MAGA Republicans will use any means necessary to win—including ‘progressive’ third parties
Top left: No Labels leaders Sen. Joe Lieberman and Gov. Jon Huntsman; bottom left: Robert F. Kennedy, Jr.; right: Dr. Cornel West. | AP photos

The 2024 elections will be another epic battle to defend democracy, advance social progress, and act on the climate crisis. As the MAGA Republican Party has lost support, it’s become more dangerous and desperate, escalating its assault on democracy—and the urgency to defeat them.

An anti-MAGA majority has congealed to meet the threat previously, decisively impacting federal elections in 2018, 2020, and 2022 as well as recent elections in Wisconsin, Jacksonville, and Colorado Springs. The overwhelming fear of MAGA will surely drive millions of voters to the polls again in 2024.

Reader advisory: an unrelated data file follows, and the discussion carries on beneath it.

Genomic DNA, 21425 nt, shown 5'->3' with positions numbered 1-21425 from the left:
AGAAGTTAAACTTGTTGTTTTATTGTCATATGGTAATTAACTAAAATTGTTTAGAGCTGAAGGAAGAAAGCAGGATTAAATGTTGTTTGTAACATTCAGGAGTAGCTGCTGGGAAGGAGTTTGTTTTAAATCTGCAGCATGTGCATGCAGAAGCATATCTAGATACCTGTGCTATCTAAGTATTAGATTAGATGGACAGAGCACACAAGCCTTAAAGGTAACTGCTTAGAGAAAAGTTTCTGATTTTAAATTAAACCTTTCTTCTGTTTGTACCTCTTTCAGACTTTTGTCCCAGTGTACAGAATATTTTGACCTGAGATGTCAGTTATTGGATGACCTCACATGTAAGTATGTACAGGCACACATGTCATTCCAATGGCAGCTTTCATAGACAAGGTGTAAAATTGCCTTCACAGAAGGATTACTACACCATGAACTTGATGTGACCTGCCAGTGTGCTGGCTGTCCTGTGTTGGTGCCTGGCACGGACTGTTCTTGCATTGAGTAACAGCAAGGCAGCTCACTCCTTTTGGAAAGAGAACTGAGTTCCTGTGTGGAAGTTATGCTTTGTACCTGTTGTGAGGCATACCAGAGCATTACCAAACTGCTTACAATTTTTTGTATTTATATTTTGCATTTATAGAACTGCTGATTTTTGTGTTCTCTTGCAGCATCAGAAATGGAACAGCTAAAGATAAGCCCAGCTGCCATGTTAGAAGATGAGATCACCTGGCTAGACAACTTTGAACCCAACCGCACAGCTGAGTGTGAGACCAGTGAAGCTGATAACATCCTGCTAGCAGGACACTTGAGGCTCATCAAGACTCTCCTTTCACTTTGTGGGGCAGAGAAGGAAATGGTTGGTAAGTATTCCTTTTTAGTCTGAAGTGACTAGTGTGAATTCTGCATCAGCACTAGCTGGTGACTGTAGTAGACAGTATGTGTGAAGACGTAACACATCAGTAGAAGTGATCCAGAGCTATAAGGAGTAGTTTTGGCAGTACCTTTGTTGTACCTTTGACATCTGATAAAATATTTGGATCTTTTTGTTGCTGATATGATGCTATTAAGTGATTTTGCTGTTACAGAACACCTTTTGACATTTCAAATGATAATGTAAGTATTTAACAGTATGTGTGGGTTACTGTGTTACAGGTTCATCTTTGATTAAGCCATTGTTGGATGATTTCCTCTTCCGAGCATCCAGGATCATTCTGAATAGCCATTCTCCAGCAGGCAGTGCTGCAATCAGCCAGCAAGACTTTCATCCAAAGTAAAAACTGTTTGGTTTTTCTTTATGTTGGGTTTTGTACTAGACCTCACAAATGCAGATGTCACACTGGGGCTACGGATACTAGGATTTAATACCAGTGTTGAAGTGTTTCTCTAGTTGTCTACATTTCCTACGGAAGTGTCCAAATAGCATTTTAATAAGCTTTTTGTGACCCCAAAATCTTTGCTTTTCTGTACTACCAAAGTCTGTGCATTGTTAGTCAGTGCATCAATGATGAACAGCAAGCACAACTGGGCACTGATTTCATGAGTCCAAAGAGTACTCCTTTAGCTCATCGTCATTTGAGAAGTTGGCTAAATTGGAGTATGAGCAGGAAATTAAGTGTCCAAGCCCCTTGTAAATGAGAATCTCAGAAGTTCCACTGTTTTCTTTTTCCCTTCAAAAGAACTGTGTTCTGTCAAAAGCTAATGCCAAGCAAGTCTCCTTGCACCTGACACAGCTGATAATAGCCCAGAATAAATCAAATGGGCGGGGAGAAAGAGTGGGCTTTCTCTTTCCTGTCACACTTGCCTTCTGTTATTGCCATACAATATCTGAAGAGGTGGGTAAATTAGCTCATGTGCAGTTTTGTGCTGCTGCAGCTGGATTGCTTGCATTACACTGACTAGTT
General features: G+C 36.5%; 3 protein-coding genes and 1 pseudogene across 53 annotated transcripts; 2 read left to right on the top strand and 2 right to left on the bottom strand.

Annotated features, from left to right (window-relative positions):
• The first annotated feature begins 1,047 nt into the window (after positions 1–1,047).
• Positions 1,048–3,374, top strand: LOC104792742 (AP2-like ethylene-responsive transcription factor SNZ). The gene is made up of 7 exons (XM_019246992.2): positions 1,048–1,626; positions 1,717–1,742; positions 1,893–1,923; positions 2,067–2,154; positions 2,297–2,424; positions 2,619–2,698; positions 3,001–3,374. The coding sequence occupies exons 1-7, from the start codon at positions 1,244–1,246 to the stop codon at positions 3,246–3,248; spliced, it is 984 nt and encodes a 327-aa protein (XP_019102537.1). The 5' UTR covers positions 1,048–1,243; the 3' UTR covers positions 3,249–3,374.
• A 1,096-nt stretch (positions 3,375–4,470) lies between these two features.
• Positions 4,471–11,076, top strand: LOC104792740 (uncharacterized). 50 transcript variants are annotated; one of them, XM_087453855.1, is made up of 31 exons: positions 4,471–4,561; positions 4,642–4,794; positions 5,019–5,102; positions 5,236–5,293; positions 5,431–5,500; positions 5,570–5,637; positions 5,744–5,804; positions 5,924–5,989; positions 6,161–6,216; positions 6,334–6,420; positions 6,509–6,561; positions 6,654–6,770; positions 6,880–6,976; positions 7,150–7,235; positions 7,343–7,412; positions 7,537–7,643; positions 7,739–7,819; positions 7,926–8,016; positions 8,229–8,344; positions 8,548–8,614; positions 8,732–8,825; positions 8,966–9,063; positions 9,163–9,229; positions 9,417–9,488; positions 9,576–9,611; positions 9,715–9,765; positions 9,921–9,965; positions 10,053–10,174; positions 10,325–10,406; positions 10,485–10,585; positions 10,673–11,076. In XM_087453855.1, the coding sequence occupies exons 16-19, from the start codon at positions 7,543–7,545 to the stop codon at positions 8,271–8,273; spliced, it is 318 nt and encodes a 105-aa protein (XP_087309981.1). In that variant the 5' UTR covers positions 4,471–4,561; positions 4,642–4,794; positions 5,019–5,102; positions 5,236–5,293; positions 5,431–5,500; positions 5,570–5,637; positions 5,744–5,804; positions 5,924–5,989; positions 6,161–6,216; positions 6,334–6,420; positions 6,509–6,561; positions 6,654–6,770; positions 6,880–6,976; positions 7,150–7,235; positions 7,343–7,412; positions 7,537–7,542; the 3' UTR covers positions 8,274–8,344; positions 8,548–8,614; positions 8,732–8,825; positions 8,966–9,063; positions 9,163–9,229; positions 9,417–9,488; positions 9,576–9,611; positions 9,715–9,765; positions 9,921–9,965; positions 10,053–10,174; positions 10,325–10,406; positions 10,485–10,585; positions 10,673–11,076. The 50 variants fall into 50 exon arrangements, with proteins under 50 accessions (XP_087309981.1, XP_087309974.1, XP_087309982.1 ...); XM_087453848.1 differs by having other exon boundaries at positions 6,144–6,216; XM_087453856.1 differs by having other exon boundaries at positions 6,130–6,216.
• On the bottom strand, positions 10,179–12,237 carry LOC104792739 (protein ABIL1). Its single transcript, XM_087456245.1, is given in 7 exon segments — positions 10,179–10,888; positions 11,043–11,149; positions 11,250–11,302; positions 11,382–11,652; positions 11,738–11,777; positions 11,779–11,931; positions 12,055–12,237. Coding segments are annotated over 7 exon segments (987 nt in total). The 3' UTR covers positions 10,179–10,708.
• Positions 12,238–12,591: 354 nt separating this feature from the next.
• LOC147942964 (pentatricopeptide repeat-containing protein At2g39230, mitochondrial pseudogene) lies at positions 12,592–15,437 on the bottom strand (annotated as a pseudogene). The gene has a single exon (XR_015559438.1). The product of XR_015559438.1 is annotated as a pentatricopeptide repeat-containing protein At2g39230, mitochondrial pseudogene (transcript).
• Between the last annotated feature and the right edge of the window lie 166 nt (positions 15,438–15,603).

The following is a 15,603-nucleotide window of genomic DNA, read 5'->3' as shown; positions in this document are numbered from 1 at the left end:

But the unity and action of the broad electoral alliance of democratic forces working in coalition with and through the Democratic Party are critical to turning out this anti-MAGA majority. The early endorsement of President Joe Biden by Sen. Bernie Sanders, I-Vt., Chicago Mayor Brandon Johnson, the AFL-CIO, Gen Z for Biden, and four major environmental organizations show that some are moving quickly, diffusing any doubts about where they will stand next year. They understand what’s at stake.

The GOP has not been able to crack 50% of the popular vote in a presidential election since 2004; Republicans know most Americans oppose their agenda. They also know, however, that only a few thousand votes in a handful of battleground races determined the outcome of the last two presidential elections—and that it could happen again in 2024.